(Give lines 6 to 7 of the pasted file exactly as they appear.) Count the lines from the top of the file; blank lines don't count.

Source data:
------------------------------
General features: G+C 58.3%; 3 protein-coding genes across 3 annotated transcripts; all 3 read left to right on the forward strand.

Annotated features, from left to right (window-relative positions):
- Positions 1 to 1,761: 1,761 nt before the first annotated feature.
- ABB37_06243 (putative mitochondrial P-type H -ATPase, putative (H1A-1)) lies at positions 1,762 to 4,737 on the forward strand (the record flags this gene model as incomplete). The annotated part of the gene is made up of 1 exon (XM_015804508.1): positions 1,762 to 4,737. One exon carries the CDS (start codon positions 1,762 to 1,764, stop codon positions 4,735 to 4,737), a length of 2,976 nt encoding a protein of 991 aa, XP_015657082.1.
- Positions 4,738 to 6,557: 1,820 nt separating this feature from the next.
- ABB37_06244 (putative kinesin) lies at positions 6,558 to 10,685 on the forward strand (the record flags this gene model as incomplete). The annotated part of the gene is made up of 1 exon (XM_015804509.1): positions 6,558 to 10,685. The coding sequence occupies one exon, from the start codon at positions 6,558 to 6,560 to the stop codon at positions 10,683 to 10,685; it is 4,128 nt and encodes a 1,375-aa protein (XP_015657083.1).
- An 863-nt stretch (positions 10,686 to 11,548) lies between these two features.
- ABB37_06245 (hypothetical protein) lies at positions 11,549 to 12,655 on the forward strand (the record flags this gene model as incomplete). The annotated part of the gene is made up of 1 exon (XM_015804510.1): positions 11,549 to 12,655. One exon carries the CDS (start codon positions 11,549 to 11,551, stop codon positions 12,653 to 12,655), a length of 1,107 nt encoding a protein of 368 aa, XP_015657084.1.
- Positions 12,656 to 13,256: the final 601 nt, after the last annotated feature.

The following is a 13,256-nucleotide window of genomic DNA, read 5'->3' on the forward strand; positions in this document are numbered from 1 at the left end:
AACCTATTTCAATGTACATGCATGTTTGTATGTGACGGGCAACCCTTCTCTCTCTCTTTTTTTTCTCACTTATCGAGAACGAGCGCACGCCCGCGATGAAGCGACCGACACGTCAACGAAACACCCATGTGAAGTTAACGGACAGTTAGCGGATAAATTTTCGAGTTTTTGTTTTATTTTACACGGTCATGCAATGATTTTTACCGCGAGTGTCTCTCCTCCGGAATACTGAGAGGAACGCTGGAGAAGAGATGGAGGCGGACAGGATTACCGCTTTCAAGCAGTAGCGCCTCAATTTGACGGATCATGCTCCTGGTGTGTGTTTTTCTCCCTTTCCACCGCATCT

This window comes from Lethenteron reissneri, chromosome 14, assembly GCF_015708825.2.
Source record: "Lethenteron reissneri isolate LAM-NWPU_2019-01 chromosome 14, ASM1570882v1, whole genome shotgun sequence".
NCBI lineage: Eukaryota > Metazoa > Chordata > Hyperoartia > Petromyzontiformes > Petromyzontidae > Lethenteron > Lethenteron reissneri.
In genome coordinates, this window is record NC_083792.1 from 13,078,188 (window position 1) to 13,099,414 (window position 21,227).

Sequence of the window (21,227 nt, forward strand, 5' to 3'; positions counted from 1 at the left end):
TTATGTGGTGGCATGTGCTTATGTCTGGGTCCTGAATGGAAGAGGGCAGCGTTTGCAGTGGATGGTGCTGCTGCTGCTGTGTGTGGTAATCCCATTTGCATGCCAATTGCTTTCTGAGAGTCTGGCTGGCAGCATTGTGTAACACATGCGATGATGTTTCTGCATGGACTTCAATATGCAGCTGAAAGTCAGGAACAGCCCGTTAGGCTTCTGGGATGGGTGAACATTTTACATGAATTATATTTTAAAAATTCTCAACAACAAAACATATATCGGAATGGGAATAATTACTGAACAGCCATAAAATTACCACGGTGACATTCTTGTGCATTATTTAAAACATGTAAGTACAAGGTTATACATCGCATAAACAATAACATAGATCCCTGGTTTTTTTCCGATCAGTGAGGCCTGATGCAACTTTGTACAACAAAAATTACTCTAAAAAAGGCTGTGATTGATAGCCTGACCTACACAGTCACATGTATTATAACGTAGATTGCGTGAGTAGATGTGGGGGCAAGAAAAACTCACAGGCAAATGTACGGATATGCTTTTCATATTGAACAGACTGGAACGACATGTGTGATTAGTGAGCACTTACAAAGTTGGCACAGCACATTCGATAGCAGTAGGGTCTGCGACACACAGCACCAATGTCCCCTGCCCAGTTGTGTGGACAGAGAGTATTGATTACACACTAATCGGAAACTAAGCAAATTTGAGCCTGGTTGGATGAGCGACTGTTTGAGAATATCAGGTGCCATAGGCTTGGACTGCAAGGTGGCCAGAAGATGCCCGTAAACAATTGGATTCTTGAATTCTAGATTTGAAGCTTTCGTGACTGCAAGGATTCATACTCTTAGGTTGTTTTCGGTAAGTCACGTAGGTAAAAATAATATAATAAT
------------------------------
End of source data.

- ABB37_06244 (putative kinesin) lies at positions 6,558 to 10,685 on the forward strand (the record flags this gene model as incomplete). The annotated part of the gene is made up of 1 exon (XM_015804509.1): positions 6,558 to 10,685. The coding sequence occupies one exon, from the start codon at positions 6,558 to 6,560 to the stop codon at positions 10,683 to 10,685; it is 4,128 nt and encodes a 1,375-aa protein (XP_015657083.1).
- An 863-nt stretch (positions 10,686 to 11,548) lies between these two features.